beach

-Photo by Paul Brookes

coast by laura McKee

-Laura McKee (The poem first appeared in The Beach Hut)

Catching the Chime of Ancient

The Highland road stretches behind us,
its dirt and diesel fumes
forgotten in the afternoon light.

We stand on silver-white sand now;
each grain squeaks beneath our bare toes
like dormice improvising a song.

In our hands powdered stars nestle,
trickling as our feet mark
two intertwining paths on Morar’s beach.

Rowans blow red-berried
in the shimmer of the Small Isles,
sky silent, watchful.

Immense blue and endless sand
still precariously balanced,
weighted by time and fossil.

Published in The Beach Hut

The Sea as a Fever

Inky black splashed beast, slashed by the growl
of a murderer, unleashing his delirious roar
like Heathcliff’s wail for Cathy through wind and fog,

uncorked, murky deep, black as a moor in November,
sting of salt spray, gallop of white horses into hell,
furious waves’ pull-tide wash, shuffle-crushed shingle

drag of human cargo, pitching up of weird beings,
Blackbeard’s grimace, bloodied booty, churned and tossed
one perfect storm, a throw-up like clearing guts of glue.

– Both by Maggie Mackay

The Marine Sonnets

The Seawatch


I watch the sea as the sea watches me.
The changing colour of my surfaces,
Waves blown by gust, what my tides, what my sea
leaves on the shoreline of my many faces.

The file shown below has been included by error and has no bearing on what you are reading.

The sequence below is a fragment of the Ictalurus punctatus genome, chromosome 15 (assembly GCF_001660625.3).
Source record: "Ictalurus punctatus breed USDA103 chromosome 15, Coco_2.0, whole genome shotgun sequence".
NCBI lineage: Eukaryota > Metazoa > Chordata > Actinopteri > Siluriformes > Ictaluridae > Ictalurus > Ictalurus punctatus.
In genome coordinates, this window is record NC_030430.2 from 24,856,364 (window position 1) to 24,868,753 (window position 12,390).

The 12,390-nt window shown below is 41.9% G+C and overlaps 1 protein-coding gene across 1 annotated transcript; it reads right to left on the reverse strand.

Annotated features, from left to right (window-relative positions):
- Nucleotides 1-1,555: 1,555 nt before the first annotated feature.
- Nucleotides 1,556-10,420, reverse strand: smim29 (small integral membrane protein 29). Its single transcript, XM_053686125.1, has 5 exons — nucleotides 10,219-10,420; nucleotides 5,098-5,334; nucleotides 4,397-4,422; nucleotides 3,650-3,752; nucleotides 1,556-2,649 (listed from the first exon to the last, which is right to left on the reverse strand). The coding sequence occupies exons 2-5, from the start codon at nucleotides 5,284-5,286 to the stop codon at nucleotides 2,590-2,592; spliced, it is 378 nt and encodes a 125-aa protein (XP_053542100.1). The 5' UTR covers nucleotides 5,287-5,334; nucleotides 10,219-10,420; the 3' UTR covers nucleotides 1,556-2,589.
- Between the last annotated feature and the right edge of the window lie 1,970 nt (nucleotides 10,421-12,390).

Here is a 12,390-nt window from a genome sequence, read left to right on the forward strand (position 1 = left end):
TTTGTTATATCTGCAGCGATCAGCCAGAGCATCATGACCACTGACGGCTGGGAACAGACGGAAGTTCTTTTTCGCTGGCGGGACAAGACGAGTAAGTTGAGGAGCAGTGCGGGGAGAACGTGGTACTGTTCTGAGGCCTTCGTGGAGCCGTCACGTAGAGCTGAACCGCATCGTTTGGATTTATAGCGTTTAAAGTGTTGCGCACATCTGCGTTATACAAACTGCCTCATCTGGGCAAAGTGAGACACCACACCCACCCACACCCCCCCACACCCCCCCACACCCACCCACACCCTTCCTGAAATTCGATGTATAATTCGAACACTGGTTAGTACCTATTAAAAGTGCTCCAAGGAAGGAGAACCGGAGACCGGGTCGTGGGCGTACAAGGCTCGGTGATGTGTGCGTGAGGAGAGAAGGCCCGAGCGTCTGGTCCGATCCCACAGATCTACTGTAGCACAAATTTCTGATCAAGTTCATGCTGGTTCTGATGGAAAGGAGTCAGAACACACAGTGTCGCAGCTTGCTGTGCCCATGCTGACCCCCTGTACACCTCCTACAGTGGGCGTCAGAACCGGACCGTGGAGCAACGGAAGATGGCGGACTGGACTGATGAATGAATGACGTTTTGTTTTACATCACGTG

The lagan and flotsam and derelict
and jetsam. Two buoys of my eyes bobbing
anchored in a silt of images mixed.
Always memories waxing and waning.


My inside sea watched by the sea outside.
Speaks to sea beasts moving in my blood.
I rise to where the waves move to imbibe
breath before I dive below livelihood.


The sea is me, I am the sea, watching.
I am a dying sea, a dried up thing

-Paul Brookes

Bios and Links

-Laura McKee’s

poems have appeared in Butcher’s Dog, The Interpreter’s House, The Rialto, Prole, Obsessed With Pipework, Stand, The Frogmore Papers, The Journal, Poetry Scotland, Poetry Salzburg Review, and anthologies from Smith|Doorstop and Emma Press. She was a winner in the Guernsey International Poetry Competition. Find her on Twitter: @LauraMcKee_fyeh

-Maggie Mackay

is an MA Poetry graduate of Manchester Metropolitan University with work in a number of online and print journals and anthologies. Several pieces have been shortlisted, commended in competitions, or nominated for the Forward Prize, Single Poem and the Pushcart Prize Her pamphlet ‘The Heart of the Run’, 2018 was published by Picaroon Poetry and her full collection ‘A West Coast Psalter’, Kelsay Books, is available now. In 2020 she was awarded a place in the Poetry Archive’s WordView permanent collection. She reviews poetry pamphlets at https://sphinxreview.co.uk (Happenstance Press) and loves to daydream with a dram.(Happenstance Press) and loves to daydream with a dram.  

Words Become Ashes: An Offering by Cindy Rinne (Bamboo Dart Press)

Tears in the Fence

Cindy Rinne’sWords Become Ashes: An Offeringis in part a reaction to the pandemic and in part a spiritual guidebook to healing from it. Rinne is a poet and fiber artist who designs clothing and wall hangings among other objects of art. This collection highlights her poetry and fiber art, and both discuss the ways that she has worked through this time of pain. She is a deeply spiritual person whose work seems to be guided by Buddhist philosophy.

One of the ways that Rinne has found strength is through her art, which is an emotional link to those women who have come before her. She writes about the strange phenomenon of natural places being closed. She is cut off from these places that feed her spirit. In “The Forest Is Closed,” she writes of a national park being shut down because of the quarantine, but she imagines a…